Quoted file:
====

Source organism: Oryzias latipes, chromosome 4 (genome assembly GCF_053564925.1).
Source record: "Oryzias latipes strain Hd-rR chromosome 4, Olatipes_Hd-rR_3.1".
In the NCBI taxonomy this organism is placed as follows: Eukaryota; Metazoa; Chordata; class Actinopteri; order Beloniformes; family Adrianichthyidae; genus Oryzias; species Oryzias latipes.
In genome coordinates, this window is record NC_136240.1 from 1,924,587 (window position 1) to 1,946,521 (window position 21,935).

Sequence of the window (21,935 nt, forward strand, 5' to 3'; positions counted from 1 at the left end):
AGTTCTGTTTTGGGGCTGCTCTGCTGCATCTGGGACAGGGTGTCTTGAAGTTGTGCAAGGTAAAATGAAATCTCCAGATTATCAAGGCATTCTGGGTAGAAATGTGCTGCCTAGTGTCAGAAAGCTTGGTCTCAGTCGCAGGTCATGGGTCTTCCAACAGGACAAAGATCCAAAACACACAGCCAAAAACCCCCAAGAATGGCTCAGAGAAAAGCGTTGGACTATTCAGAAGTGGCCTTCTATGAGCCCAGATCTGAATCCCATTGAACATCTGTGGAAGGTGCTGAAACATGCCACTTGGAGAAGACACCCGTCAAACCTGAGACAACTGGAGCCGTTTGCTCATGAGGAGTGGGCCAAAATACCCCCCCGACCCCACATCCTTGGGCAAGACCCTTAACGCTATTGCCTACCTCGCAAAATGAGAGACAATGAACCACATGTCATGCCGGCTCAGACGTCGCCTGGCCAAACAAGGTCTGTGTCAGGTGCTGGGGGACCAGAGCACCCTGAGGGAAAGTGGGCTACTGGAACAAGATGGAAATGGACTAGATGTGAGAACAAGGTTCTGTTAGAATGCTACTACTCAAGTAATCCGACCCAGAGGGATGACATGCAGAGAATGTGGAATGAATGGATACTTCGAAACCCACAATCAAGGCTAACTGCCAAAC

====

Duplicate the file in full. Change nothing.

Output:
Source organism: Oryzias latipes, chromosome 4 (genome assembly GCF_053564925.1).
Source record: "Oryzias latipes strain Hd-rR chromosome 4, Olatipes_Hd-rR_3.1".
In the NCBI taxonomy this organism is placed as follows: Eukaryota; Metazoa; Chordata; class Actinopteri; order Beloniformes; family Adrianichthyidae; genus Oryzias; species Oryzias latipes.
In genome coordinates, this window is record NC_136240.1 from 1,924,587 (window position 1) to 1,946,521 (window position 21,935).

Sequence of the window (21,935 nt, forward strand, 5' to 3'; positions counted from 1 at the left end):
AGTTCTGTTTTGGGGCTGCTCTGCTGCATCTGGGACAGGGTGTCTTGAAGTTGTGCAAGGTAAAATGAAATCTCCAGATTATCAAGGCATTCTGGGTAGAAATGTGCTGCCTAGTGTCAGAAAGCTTGGTCTCAGTCGCAGGTCATGGGTCTTCCAACAGGACAAAGATCCAAAACACACAGCCAAAAACCCCCAAGAATGGCTCAGAGAAAAGCGTTGGACTATTCAGAAGTGGCCTTCTATGAGCCCAGATCTGAATCCCATTGAACATCTGTGGAAGGTGCTGAAACATGCCACTTGGAGAAGACACCCGTCAAACCTGAGACAACTGGAGCCGTTTGCTCATGAGGAGTGGGCCAAAATACCCCCCCGACCCCACATCCTTGGGCAAGACCCTTAACGCTATTGCCTACCTCGCAAAATGAGAGACAATGAACCACATGTCATGCCGGCTCAGACGTCGCCTGGCCAAACAAGGTCTGTGTCAGGTGCTGGGGGACCAGAGCACCCTGAGGGAAAGTGGGCTACTGGAACAAGATGGAAATGGACTAGATGTGAGAACAAGGTTCTGTTAGAATGCTACTACTCAAGTAATCCGACCCAGAGGGATGACATGCAGAGAATGTGGAATGAATGGATACTTCGAAACCCACAATCAAGGCTAACTGCCAAAC